19 July 2010 Faking it for pleasure and profit: the use of hardware simulation at AAO
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Proceedings Volume 7740, Software and Cyberinfrastructure for Astronomy; 774008 (2010); doi: 10.1117/12.856216
Event: SPIE Astronomical Telescopes + Instrumentation, 2010, San Diego, California, United States
Abstract
Traditionally, AAO tasks controlling hardware were able to operate in a simulation mode, simply ignoring the actual hardware and responding as if the hardware were working properly. However, this did not allow a rigorous testing of the low-level details of the hardware control software. For recent projects, particularly the replacement of the control system for the 3.9m AAT, we have introduced detailed software simulators that mimic the hardware and its interactions down to the individual bit level in the interfaces. By having one single simulator task representing the whole of the hardware, we get a realistic simulation of the whole system. Communications with the simulator task are introduced just above the driver calls that would normally communicate with the real hardware, allowing all of the hardware control software to be tested. Simulation can be partial, only simulating those bits of the hardware not yet available This allows incremental software releases that demonstrate full functioning of complete aspects of the system before any hardware is available, and supports a rigorous 'value-added' approach for tracking the software development process. This was particularly successful for the telescope control system, and has been used since for other projects including the new HERMES spectrograph.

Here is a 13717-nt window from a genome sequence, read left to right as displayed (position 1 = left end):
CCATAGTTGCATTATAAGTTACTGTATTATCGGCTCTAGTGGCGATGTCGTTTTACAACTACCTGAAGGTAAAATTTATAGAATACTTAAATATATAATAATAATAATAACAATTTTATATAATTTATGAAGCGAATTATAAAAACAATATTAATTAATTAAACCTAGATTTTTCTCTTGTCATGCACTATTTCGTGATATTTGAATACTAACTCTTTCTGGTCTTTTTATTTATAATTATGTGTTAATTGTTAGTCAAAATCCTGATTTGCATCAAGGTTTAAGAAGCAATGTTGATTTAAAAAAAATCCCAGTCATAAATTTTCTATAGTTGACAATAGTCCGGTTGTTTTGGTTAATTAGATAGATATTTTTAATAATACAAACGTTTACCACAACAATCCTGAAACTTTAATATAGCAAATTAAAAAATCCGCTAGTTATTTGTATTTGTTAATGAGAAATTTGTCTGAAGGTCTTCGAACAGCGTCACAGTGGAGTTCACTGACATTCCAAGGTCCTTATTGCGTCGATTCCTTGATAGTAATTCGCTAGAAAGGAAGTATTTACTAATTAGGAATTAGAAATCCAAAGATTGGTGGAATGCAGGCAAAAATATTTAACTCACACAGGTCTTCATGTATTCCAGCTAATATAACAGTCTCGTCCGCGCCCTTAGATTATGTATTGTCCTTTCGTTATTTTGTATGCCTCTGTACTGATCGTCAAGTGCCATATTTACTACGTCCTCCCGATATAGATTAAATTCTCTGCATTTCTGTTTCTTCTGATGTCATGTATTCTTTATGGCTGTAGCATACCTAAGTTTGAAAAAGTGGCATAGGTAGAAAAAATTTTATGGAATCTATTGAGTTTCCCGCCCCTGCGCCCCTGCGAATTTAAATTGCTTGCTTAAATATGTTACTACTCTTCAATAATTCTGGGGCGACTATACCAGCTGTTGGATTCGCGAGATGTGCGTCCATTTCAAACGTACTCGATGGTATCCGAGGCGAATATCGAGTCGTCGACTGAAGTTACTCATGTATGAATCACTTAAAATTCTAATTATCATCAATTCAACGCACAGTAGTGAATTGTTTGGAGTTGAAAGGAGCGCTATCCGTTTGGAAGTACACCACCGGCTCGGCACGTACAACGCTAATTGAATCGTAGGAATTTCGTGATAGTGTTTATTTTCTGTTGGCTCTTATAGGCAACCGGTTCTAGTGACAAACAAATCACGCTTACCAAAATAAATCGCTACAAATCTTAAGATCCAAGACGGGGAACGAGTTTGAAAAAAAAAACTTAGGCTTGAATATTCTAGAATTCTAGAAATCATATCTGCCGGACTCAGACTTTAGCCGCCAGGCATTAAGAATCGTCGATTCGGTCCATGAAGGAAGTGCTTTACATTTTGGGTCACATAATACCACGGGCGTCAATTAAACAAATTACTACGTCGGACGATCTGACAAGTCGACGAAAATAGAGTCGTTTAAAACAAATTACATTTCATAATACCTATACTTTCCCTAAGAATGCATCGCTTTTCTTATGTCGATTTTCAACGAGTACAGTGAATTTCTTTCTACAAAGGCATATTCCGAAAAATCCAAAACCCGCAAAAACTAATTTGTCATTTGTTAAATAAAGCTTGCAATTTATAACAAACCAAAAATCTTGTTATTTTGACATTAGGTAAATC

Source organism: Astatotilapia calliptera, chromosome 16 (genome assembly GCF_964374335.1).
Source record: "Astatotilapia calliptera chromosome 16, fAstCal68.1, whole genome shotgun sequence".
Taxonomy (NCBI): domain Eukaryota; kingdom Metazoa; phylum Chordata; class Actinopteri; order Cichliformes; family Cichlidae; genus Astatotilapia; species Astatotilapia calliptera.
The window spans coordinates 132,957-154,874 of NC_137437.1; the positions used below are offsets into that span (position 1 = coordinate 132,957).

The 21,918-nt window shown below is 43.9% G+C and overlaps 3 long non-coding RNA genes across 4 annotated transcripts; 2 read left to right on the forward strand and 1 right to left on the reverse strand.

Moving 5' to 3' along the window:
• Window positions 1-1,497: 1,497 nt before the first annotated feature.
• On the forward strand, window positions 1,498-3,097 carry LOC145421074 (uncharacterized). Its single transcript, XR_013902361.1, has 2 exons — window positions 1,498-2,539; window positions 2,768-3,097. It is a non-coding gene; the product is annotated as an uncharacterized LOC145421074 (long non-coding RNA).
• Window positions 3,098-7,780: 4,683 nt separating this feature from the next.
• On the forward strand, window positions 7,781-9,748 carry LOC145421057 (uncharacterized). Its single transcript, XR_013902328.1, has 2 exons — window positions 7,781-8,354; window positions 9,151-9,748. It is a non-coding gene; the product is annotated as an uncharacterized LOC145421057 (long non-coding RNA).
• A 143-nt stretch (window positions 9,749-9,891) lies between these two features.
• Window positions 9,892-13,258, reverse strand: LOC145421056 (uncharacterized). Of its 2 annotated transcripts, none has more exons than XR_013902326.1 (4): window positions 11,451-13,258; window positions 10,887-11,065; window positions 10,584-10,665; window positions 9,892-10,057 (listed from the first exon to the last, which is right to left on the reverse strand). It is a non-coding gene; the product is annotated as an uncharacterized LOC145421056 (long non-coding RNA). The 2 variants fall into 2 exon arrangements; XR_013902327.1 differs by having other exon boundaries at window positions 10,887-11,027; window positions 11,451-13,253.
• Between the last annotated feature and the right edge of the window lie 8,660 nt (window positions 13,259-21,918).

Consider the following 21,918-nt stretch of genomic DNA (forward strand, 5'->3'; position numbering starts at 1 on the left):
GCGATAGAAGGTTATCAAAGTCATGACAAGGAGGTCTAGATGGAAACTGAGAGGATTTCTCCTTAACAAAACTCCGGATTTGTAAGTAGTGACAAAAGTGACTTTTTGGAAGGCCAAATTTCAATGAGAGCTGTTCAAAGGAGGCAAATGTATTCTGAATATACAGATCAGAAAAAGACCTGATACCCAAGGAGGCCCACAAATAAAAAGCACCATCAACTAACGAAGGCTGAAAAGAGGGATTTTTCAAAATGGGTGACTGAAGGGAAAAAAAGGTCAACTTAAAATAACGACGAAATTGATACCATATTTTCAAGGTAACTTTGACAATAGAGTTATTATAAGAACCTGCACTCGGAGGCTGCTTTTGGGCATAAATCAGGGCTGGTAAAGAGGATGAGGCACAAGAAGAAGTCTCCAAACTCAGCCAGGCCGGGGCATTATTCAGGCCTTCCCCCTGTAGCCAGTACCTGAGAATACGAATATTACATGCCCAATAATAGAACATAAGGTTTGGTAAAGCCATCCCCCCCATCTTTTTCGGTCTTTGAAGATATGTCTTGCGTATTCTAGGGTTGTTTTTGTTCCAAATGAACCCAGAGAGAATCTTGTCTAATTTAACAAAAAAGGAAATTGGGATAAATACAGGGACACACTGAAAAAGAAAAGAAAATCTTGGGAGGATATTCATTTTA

© (2010) COPYRIGHT Society of Photo-Optical Instrumentation Engineers (SPIE). Downloading of the abstract is permitted for personal use only.
K. Shortridge, M. Vuong, "Faking it for pleasure and profit: the use of hardware simulation at AAO", Proc. SPIE 7740, Software and Cyberinfrastructure for Astronomy, 774008 (19 July 2010); doi: 10.1117/12.856216; https://doi.org/10.1117/12.856216
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KEYWORDS
Device simulation

Telescopes

Computer programming

Software development

Control systems

Human-machine interfaces

Servomechanisms

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